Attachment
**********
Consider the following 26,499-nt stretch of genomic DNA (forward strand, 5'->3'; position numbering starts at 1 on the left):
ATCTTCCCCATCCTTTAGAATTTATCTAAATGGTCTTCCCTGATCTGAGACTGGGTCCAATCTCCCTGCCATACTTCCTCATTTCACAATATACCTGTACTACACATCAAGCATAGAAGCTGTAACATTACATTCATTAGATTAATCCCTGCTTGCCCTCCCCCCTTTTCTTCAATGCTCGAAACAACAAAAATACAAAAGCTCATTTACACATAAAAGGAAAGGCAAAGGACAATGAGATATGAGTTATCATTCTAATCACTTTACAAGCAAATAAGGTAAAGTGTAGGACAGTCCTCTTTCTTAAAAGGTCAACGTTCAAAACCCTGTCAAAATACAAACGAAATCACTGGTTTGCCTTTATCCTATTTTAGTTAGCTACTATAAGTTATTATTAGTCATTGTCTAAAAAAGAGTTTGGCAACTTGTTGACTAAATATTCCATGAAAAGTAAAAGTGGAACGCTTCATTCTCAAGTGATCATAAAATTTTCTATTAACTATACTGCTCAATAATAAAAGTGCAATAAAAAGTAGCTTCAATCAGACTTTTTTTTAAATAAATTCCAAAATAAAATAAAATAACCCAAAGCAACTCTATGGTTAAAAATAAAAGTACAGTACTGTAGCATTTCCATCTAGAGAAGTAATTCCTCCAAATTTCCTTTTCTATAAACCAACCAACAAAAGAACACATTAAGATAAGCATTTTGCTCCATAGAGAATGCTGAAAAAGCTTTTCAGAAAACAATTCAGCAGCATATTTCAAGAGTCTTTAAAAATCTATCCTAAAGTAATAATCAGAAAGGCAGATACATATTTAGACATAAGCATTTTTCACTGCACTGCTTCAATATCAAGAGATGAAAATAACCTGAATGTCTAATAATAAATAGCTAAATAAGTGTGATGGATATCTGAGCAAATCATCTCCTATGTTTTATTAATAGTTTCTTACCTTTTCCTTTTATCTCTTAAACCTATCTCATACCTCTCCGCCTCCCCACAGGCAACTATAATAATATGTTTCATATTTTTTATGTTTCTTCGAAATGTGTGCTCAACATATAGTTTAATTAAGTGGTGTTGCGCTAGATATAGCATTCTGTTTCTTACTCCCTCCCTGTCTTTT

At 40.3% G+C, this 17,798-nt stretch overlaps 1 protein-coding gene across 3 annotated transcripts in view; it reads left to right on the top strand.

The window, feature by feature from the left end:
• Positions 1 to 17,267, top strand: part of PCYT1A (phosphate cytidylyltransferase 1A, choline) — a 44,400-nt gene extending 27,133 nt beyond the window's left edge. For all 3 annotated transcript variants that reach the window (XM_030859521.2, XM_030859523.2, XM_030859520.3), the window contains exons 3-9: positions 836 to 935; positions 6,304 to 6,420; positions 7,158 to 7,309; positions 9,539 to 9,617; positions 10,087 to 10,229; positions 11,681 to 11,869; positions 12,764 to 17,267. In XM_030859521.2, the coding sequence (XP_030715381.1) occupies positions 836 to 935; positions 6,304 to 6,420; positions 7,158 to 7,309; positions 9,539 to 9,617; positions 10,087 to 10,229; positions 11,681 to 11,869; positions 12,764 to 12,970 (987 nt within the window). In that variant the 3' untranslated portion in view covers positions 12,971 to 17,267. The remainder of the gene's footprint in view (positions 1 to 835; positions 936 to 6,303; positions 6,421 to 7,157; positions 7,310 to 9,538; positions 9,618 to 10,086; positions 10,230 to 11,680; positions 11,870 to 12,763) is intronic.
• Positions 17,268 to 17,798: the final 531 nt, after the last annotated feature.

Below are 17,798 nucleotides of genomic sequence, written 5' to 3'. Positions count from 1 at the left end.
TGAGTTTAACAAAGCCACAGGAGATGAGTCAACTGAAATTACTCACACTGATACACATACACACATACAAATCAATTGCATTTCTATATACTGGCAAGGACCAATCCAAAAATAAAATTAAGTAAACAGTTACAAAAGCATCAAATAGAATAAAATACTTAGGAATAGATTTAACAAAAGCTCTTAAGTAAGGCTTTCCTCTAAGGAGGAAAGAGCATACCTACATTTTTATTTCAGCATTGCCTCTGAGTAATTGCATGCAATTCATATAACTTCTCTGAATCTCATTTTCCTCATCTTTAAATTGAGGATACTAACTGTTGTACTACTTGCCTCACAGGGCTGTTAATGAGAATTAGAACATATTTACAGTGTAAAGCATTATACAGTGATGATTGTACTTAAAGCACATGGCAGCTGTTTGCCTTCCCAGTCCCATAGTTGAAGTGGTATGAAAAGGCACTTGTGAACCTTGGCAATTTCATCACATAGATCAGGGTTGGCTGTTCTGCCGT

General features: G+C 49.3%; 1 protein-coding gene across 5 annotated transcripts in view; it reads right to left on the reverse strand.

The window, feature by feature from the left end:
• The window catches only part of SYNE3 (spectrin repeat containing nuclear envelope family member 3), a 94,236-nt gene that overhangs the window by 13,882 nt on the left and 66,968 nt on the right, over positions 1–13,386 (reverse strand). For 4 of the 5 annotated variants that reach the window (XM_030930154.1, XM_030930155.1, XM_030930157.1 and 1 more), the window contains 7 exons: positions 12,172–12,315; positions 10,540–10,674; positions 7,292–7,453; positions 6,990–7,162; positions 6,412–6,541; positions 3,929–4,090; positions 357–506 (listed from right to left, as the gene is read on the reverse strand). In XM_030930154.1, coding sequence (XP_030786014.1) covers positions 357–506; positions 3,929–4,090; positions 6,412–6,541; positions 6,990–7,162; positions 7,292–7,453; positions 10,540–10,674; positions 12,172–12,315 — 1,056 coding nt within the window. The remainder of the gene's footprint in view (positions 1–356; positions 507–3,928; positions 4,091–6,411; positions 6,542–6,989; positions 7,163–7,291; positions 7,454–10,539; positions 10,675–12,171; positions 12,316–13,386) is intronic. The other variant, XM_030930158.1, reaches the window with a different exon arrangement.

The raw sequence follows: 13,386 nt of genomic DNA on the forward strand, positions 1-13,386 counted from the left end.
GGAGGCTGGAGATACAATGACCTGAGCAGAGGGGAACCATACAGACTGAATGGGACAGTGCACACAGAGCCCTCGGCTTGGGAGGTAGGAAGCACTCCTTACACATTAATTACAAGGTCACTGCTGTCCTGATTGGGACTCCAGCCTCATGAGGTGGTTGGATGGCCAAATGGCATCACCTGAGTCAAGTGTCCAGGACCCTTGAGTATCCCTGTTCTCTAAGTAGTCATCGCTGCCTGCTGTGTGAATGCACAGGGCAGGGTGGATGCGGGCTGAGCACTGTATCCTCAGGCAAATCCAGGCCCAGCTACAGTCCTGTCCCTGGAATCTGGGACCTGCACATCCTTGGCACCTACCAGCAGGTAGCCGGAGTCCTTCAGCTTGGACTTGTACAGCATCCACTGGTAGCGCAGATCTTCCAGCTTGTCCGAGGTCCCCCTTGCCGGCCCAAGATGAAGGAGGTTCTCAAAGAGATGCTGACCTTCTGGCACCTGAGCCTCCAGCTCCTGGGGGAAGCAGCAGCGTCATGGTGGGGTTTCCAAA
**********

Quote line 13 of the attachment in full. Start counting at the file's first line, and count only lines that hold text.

GGAGGCTGGAGATACAATGACCTGAGCAGAGGGGAACCATACAGACTGAATGGGACAGTGCACACAGAGCCCTCGGCTTGGGAGGTAGGAAGCACTCCTTACACATTAATTACAAGGTCACTGCTGTCCTGATTGGGACTCCAGCCTCATGAGGTGGTTGGATGGCCAAATGGCATCACCTGAGTCAAGTGTCCAGGACCCTTGAGTATCCCTGTTCTCTAAGTAGTCATCGCTGCCTGCTGTGTGAATGCACAGGGCAGGGTGGATGCGGGCTGAGCACTGTATCCTCAGGCAAATCCAGGCCCAGCTACAGTCCTGTCCCTGGAATCTGGGACCTGCACATCCTTGGCACCTACCAGCAGGTAGCCGGAGTCCTTCAGCTTGGACTTGTACAGCATCCACTGGTAGCGCAGATCTTCCAGCTTGTCCGAGGTCCCCCTTGCCGGCCCAAGATGAAGGAGGTTCTCAAAGAGATGCTGACCTTCTGGCACCTGAGCCTCCAGCTCCTGGGGGAAGCAGCAGCGTCATGGTGGGGTTTCCAAA